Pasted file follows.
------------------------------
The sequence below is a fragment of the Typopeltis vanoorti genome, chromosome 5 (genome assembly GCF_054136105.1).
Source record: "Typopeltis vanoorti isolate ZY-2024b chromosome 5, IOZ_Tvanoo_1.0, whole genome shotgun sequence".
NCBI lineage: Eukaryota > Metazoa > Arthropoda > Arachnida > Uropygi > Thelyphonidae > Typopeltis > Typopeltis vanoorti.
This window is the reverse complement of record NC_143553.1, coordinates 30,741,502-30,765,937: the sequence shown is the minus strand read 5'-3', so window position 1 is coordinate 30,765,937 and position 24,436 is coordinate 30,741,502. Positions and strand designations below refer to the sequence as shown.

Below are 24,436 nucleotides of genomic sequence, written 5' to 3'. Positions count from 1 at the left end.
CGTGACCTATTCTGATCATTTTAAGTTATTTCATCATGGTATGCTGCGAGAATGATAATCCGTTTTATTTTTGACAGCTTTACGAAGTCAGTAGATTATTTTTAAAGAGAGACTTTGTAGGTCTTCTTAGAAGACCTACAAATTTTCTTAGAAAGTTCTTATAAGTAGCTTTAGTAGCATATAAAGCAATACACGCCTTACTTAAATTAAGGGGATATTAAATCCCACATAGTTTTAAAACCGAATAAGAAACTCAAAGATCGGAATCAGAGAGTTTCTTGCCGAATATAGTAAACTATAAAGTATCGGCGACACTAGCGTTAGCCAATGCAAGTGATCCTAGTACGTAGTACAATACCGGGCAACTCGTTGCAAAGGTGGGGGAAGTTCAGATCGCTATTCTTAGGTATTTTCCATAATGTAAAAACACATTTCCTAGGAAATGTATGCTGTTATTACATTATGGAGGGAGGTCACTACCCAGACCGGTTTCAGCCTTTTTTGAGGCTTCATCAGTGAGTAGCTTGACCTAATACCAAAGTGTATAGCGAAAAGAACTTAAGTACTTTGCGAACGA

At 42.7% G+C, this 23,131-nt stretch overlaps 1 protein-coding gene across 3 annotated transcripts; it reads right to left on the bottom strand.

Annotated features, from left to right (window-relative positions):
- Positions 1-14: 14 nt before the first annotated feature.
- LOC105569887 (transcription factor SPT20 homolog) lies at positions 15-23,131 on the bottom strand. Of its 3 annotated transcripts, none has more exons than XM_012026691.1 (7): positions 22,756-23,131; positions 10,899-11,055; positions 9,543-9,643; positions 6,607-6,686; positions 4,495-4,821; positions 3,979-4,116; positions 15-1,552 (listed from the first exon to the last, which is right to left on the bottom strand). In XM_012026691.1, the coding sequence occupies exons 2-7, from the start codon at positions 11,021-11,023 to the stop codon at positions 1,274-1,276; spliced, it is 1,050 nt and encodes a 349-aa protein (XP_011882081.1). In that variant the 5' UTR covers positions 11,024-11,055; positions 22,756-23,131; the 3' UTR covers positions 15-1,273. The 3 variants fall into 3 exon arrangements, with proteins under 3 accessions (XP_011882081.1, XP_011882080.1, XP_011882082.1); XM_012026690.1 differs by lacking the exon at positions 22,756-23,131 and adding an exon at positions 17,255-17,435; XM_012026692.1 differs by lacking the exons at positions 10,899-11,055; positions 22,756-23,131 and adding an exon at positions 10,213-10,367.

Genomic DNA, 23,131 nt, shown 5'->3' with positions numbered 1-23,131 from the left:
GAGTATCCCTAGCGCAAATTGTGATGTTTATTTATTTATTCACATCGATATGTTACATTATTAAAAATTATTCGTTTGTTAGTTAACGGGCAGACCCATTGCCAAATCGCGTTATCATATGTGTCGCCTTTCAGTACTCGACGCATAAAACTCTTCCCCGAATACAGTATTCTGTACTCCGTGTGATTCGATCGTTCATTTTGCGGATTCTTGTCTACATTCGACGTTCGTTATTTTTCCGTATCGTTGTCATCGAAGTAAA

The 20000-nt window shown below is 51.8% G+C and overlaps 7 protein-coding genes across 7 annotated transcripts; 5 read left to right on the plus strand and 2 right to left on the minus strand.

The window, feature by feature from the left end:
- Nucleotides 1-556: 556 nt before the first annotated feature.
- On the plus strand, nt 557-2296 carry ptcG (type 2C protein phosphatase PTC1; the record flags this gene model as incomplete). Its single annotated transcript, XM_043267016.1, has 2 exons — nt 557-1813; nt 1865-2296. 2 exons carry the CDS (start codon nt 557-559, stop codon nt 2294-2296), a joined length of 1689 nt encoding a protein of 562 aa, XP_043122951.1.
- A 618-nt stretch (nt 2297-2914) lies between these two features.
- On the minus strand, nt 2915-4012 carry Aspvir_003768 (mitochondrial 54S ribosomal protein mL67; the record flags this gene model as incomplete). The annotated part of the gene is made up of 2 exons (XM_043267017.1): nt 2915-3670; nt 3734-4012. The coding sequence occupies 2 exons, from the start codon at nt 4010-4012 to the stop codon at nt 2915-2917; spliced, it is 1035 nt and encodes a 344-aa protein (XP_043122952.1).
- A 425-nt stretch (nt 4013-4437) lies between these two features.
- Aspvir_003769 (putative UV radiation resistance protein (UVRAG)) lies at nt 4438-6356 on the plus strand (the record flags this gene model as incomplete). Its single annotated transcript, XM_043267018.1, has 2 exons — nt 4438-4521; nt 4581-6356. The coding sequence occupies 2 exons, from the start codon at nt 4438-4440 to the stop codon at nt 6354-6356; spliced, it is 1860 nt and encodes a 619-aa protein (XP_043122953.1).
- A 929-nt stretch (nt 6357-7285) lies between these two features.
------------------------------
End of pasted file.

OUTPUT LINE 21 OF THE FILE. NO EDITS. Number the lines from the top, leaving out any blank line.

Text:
- A 929-nt stretch (nt 6357-7285) lies between these two features.